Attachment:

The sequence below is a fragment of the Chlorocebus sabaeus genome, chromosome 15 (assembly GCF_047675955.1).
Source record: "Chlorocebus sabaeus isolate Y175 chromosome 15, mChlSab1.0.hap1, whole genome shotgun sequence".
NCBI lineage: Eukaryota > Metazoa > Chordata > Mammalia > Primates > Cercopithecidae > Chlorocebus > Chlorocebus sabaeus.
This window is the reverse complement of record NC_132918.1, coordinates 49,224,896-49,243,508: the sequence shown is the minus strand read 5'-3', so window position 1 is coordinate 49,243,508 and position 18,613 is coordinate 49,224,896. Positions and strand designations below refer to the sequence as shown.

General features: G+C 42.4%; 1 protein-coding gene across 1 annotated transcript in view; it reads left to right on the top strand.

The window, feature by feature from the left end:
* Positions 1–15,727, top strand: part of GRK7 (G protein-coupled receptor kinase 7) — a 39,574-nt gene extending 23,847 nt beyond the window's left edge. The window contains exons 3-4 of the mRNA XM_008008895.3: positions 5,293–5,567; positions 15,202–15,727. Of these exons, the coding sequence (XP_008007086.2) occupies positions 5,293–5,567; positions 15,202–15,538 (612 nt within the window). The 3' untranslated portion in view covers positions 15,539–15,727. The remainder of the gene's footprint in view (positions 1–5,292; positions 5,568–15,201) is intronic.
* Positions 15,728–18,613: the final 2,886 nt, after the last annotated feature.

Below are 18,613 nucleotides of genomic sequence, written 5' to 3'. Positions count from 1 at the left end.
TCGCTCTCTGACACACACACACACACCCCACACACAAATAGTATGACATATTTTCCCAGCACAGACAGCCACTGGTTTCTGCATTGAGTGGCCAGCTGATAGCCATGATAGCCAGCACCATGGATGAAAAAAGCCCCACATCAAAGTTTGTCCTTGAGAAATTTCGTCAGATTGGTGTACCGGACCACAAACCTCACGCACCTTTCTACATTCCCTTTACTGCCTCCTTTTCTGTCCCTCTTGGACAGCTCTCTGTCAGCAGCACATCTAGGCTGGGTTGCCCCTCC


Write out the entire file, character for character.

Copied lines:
The sequence below is a fragment of the Chlorocebus sabaeus genome, chromosome 15 (assembly GCF_047675955.1).
Source record: "Chlorocebus sabaeus isolate Y175 chromosome 15, mChlSab1.0.hap1, whole genome shotgun sequence".
NCBI lineage: Eukaryota > Metazoa > Chordata > Mammalia > Primates > Cercopithecidae > Chlorocebus > Chlorocebus sabaeus.
This window is the reverse complement of record NC_132918.1, coordinates 49,224,896-49,243,508: the sequence shown is the minus strand read 5'-3', so window position 1 is coordinate 49,243,508 and position 18,613 is coordinate 49,224,896. Positions and strand designations below refer to the sequence as shown.

General features: G+C 42.4%; 1 protein-coding gene across 1 annotated transcript in view; it reads left to right on the top strand.

The window, feature by feature from the left end:
* Positions 1–15,727, top strand: part of GRK7 (G protein-coupled receptor kinase 7) — a 39,574-nt gene extending 23,847 nt beyond the window's left edge. The window contains exons 3-4 of the mRNA XM_008008895.3: positions 5,293–5,567; positions 15,202–15,727. Of these exons, the coding sequence (XP_008007086.2) occupies positions 5,293–5,567; positions 15,202–15,538 (612 nt within the window). The 3' untranslated portion in view covers positions 15,539–15,727. The remainder of the gene's footprint in view (positions 1–5,292; positions 5,568–15,201) is intronic.
* Positions 15,728–18,613: the final 2,886 nt, after the last annotated feature.

Below are 18,613 nucleotides of genomic sequence, written 5' to 3'. Positions count from 1 at the left end.
TCGCTCTCTGACACACACACACACACCCCACACACAAATAGTATGACATATTTTCCCAGCACAGACAGCCACTGGTTTCTGCATTGAGTGGCCAGCTGATAGCCATGATAGCCAGCACCATGGATGAAAAAAGCCCCACATCAAAGTTTGTCCTTGAGAAATTTCGTCAGATTGGTGTACCGGACCACAAACCTCACGCACCTTTCTACATTCCCTTTACTGCCTCCTTTTCTGTCCCTCTTGGACAGCTCTCTGTCAGCAGCACATCTAGGCTGGGTTGCCCCTCC